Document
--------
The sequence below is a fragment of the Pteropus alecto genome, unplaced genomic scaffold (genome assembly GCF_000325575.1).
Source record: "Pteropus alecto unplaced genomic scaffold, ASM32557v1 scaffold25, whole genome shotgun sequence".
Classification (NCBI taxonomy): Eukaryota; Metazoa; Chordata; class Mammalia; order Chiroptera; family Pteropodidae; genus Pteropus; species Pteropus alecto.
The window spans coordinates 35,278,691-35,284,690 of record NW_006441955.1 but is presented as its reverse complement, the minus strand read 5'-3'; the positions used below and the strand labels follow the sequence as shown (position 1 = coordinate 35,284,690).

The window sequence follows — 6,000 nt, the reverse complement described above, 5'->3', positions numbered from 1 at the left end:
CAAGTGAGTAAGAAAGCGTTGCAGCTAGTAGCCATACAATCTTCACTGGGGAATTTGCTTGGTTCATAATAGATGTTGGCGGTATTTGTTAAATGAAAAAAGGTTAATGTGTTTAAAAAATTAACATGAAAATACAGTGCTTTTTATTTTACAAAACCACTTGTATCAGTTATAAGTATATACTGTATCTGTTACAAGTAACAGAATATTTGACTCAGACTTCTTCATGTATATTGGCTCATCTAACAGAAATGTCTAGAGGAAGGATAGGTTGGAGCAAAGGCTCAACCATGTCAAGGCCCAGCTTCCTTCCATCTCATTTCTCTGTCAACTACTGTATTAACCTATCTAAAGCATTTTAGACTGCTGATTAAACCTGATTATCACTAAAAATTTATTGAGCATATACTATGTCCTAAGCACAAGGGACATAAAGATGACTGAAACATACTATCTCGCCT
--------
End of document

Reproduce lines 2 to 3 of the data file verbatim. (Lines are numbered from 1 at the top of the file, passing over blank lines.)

Source record: "Pteropus alecto unplaced genomic scaffold, ASM32557v1 scaffold25, whole genome shotgun sequence".
Classification (NCBI taxonomy): Eukaryota; Metazoa; Chordata; class Mammalia; order Chiroptera; family Pteropodidae; genus Pteropus; species Pteropus alecto.